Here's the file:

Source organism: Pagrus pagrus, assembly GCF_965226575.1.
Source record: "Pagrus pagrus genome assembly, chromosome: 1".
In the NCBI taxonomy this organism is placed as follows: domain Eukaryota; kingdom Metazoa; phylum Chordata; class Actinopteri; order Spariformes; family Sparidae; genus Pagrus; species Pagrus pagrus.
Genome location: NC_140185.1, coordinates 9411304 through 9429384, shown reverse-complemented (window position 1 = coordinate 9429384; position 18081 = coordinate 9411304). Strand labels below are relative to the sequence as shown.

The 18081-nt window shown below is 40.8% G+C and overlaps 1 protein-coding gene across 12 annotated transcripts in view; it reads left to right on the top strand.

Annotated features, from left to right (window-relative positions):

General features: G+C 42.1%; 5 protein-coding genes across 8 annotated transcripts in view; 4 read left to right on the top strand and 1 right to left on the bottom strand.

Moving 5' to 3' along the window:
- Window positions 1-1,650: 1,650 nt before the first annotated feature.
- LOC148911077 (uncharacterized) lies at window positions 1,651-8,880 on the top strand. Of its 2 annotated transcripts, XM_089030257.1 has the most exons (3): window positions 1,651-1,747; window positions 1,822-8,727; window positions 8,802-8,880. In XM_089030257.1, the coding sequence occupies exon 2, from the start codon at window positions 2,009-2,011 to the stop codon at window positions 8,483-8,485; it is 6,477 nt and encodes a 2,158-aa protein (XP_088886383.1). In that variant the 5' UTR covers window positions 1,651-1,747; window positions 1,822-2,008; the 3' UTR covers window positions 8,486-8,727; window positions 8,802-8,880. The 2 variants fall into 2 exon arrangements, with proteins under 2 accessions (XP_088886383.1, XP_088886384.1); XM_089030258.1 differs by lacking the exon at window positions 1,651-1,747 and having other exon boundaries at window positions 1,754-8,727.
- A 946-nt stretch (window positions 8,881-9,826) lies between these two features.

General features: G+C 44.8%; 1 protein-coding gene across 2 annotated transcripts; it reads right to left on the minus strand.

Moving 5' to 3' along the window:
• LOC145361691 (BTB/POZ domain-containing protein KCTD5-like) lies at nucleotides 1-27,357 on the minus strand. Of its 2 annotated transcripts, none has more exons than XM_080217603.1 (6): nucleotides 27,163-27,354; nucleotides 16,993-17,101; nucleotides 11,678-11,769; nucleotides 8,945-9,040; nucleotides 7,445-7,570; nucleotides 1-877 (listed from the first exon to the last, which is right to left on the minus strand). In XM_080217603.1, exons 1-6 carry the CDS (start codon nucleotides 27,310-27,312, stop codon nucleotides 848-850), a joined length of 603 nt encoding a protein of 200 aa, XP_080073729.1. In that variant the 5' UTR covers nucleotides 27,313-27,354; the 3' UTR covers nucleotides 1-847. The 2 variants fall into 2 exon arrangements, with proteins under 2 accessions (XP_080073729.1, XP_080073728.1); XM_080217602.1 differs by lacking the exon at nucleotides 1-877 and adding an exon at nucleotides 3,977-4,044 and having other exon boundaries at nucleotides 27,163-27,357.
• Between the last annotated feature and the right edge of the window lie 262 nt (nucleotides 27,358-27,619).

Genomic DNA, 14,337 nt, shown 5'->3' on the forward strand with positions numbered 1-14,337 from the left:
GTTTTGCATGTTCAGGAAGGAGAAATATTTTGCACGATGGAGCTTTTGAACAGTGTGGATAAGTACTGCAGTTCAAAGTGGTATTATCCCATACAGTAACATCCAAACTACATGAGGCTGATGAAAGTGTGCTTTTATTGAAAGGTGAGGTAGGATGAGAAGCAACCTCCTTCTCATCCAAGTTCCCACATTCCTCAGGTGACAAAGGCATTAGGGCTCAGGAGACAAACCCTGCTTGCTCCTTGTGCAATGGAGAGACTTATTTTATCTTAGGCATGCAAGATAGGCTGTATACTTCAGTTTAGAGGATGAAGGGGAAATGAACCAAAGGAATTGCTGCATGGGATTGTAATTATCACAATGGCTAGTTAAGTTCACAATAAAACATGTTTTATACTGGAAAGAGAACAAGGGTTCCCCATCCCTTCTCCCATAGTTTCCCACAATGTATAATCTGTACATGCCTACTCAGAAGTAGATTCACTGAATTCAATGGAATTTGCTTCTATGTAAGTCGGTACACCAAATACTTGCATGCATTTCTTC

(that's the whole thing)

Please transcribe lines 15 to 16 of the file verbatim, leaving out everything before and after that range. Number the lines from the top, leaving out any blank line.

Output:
• Between the last annotated feature and the right edge of the window lie 262 nt (nucleotides 27,358-27,619).

Genomic DNA, 14,337 nt, shown 5'->3' on the forward strand with positions numbered 1-14,337 from the left: